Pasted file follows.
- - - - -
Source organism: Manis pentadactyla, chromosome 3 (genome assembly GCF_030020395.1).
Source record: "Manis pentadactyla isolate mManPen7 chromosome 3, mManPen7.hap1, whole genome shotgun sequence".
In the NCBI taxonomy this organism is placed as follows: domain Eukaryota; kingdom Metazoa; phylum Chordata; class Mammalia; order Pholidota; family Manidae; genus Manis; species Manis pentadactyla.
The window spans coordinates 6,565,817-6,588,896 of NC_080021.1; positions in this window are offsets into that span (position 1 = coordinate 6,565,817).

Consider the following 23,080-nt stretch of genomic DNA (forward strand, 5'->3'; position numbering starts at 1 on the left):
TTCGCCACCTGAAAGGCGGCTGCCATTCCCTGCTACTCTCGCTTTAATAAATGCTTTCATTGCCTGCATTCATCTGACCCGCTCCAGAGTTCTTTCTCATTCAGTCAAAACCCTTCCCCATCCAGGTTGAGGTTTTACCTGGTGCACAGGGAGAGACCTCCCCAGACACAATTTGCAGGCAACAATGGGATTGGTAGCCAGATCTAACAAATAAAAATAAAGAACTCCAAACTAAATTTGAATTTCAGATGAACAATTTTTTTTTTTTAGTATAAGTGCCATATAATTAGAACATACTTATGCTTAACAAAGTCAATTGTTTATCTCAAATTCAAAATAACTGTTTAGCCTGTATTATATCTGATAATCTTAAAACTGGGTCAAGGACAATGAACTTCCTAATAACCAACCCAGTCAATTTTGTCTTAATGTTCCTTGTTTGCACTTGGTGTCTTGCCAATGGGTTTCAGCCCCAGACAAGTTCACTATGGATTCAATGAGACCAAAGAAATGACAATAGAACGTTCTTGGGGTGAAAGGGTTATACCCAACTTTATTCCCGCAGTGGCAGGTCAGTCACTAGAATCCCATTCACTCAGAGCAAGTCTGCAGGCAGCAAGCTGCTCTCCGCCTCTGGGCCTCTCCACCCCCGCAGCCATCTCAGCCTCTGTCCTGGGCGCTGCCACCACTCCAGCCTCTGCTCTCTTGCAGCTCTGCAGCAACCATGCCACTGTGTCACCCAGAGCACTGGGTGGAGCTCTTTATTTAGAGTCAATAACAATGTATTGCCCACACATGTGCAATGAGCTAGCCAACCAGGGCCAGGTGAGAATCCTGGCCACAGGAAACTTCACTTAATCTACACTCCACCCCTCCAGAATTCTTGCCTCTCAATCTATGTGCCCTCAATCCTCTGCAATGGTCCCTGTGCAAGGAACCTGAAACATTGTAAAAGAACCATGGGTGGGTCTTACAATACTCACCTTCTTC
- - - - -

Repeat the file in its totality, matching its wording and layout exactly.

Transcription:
Source organism: Manis pentadactyla, chromosome 3 (genome assembly GCF_030020395.1).
Source record: "Manis pentadactyla isolate mManPen7 chromosome 3, mManPen7.hap1, whole genome shotgun sequence".
In the NCBI taxonomy this organism is placed as follows: domain Eukaryota; kingdom Metazoa; phylum Chordata; class Mammalia; order Pholidota; family Manidae; genus Manis; species Manis pentadactyla.
The window spans coordinates 6,565,817-6,588,896 of NC_080021.1; positions in this window are offsets into that span (position 1 = coordinate 6,565,817).

Consider the following 23,080-nt stretch of genomic DNA (forward strand, 5'->3'; position numbering starts at 1 on the left):
TTCGCCACCTGAAAGGCGGCTGCCATTCCCTGCTACTCTCGCTTTAATAAATGCTTTCATTGCCTGCATTCATCTGACCCGCTCCAGAGTTCTTTCTCATTCAGTCAAAACCCTTCCCCATCCAGGTTGAGGTTTTACCTGGTGCACAGGGAGAGACCTCCCCAGACACAATTTGCAGGCAACAATGGGATTGGTAGCCAGATCTAACAAATAAAAATAAAGAACTCCAAACTAAATTTGAATTTCAGATGAACAATTTTTTTTTTTTAGTATAAGTGCCATATAATTAGAACATACTTATGCTTAACAAAGTCAATTGTTTATCTCAAATTCAAAATAACTGTTTAGCCTGTATTATATCTGATAATCTTAAAACTGGGTCAAGGACAATGAACTTCCTAATAACCAACCCAGTCAATTTTGTCTTAATGTTCCTTGTTTGCACTTGGTGTCTTGCCAATGGGTTTCAGCCCCAGACAAGTTCACTATGGATTCAATGAGACCAAAGAAATGACAATAGAACGTTCTTGGGGTGAAAGGGTTATACCCAACTTTATTCCCGCAGTGGCAGGTCAGTCACTAGAATCCCATTCACTCAGAGCAAGTCTGCAGGCAGCAAGCTGCTCTCCGCCTCTGGGCCTCTCCACCCCCGCAGCCATCTCAGCCTCTGTCCTGGGCGCTGCCACCACTCCAGCCTCTGCTCTCTTGCAGCTCTGCAGCAACCATGCCACTGTGTCACCCAGAGCACTGGGTGGAGCTCTTTATTTAGAGTCAATAACAATGTATTGCCCACACATGTGCAATGAGCTAGCCAACCAGGGCCAGGTGAGAATCCTGGCCACAGGAAACTTCACTTAATCTACACTCCACCCCTCCAGAATTCTTGCCTCTCAATCTATGTGCCCTCAATCCTCTGCAATGGTCCCTGTGCAAGGAACCTGAAACATTGTAAAAGAACCATGGGTGGGTCTTACAATACTCACCTTCTTC